pi = 4(1-1/3 + 1/5-1/7 + 1/9-1/11 + 1/13-.........- 1/(2i-1) + 1/(2i+1) )

I am starting this program to approximate pi. Would someone be so kind as to direct me to information concerning this formula?

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Last Post by ceyesuma

Yes thanks I found that one earlier.
Here is what I have as it would apply to java.
I have to research further to manipulate the formula.

``````package piproject;
//import java.math.BigDecimal;
/**
*
* @author Administrator
*/
import java.util.*;
public class ComputePi {
public int decimal;
double stop;
int term =0;
double x;//index or decimal places??
double i=10000;
double PI = 0;
double series_neg=(1/(2*i-1));
double series_pos=(1/2*i+1);
double series_one[];//store results of series_neg incrementing i and use as element of result
double series_two[];//store results of series_neg incrementing i and use as element of result
double result_term[];//incorporate in the summation from i=10000 to 100000
public static void main (String[] args){

Scanner reader = new Scanner (System.in);
System.out.println("This program approximates PI .");
//not sure if this is required
System.out.print("Please enter number of decimal places required: ");
//not sure how input is involved;to double stop approximation or to double numDecimalPlaces to indicate percision?
int numDecimalPlaces = reader.nextInt();
System.out.println ("Number of decimal places = " + numDecimalPlaces);
}
/////////////////////////////////////////////////////////////////////////////////////////////////
//Problem4.25 Computing pi You can approximate pi by using the following series:
//PI=4(1-1/3+1/5-1/7+1/9-1/11+1/13-...1/(2i-1)+1/(2i+i)
//Write a program that displays the PI value for 9=10000,20000...and 100000.
/////////////////////////////////////////////////////////////////////////////////////////////

public void calcPi(){
//while(stop<100000){
//for(double i;i<100000;i+10000){
//double x=4*(1-(1/(2i-1))+(1/(2i+1)));
}
}``````

Are there other variables that might be needed?

or even less when reading the javadoc for the Math class. It contains the constant Math.PI which is an approximation of Pi (in fact everything is an approximation of Pi as it's impossible to achieve infinite precision which would be required to produce the real value) :)

Yes very true. never the less with approximation being the key word.
I have added a method with a solution to the summation of two terms But I am still working on it. I have to figure out how to make the summation with alternating signs(neg,pos).Has anyone written any code to approximate PI?

``````package piproject;
//import java.math.BigDecimal;
/**
*
* @author Administrator
*/
import java.util.*;

public class ComputePi {
private double j;
public double decimal;
private double stop=100000;
private double index=10000;
private int sign=-1;//must alternate the sign by multiplying by -1??????????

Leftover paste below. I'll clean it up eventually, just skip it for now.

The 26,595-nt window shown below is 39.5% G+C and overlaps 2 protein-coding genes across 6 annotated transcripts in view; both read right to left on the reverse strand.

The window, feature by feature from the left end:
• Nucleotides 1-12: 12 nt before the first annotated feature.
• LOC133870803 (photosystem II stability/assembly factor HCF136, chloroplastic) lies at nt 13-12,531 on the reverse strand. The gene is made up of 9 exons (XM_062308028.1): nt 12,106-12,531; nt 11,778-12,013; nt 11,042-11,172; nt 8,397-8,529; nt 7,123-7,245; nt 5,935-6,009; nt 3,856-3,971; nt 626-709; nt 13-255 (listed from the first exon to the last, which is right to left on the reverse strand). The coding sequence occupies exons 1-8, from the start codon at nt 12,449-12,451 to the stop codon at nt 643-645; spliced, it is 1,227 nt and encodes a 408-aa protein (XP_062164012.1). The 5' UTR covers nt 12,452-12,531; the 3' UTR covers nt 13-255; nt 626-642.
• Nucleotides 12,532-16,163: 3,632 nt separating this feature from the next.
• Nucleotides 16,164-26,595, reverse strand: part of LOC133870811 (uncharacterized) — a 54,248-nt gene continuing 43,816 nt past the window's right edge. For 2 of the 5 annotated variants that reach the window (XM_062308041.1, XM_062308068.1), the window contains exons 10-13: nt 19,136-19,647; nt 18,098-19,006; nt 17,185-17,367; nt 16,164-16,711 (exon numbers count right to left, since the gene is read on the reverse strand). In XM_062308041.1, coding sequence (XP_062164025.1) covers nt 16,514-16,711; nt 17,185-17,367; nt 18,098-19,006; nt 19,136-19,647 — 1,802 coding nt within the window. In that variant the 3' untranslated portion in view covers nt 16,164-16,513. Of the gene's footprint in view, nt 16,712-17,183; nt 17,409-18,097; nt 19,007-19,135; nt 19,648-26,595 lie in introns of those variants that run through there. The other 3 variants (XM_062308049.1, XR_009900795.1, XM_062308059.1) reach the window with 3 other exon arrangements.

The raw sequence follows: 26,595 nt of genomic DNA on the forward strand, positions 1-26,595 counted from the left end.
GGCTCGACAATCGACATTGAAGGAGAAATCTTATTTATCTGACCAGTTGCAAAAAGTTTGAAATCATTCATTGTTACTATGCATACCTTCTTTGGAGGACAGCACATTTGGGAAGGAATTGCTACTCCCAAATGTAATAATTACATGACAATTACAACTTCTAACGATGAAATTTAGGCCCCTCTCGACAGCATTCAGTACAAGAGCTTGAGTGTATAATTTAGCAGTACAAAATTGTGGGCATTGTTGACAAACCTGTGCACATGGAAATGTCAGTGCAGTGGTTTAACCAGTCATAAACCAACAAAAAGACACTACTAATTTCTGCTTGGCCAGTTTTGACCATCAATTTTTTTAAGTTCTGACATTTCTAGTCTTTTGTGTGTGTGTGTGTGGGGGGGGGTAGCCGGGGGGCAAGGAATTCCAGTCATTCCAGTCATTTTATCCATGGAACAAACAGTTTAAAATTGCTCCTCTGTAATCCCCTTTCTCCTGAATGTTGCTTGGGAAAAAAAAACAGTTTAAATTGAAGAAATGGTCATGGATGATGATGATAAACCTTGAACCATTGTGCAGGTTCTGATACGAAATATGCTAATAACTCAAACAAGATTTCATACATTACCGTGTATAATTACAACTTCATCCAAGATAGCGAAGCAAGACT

private double term =0;
private double result=0;//   Import java.text.DecimalFormat;???
private double x;//index or decimal places??
private double i;
private double PI = 0;   //   Import java.text.DecimalFormat;???
private double series_neg=(1/(2*i-1));
private double series_pos=(1/2*i+1);
private double series_one[];//store results of series_neg incrementing i and use as element of result_term
private double series_two[];//store results of series_pos incrementing i and use as element of result_term
private double result_term[];//incorporate in the summation from i=10000 to 100000
public static void main (String[] args){

Scanner reader = new Scanner (System.in);
System.out.println("This program approximates PI .");
//not sure if this is required
System.out.print("Please enter number of decimal places required: ");
//not sure how input is involved;to double stop approximation or to double numDecimalPlaces to indicate percision?
int numDecimalPlaces = reader.nextInt();
System.out.println ("Number of decimal places = " + numDecimalPlaces);
}``````
``````/////////////////////////////////////////////////////////////////////////////////////////////////
//Problem4.25 Computing pi You can approximate pi by using the following series:
//PI=4(1-1/3+1/5-1/7+1/9-1/11+1/13-...1/(2i-1)+1/(2i+i)
//Write a program that displays thePI value for 9=10000,20000...and 100000.
//////////////////////////////////////////26
///////////////////////////////////////////////////

public void calcPi(){
for(i=index,j=term;i<stop;i+index;){
result_term[term]=sign*series_neg[i]+series_pos[i];
sign=sign*-1;
result=result_term[term];
}

PI=4*1-result;//not sure of summation of i from 10000 to 100000 and formula
}
}``````

Any related code will be appreciated.

I got the code to approximate PI to 50 decimal places and I was wondering if any one has had experience

``Class BigDecimal``
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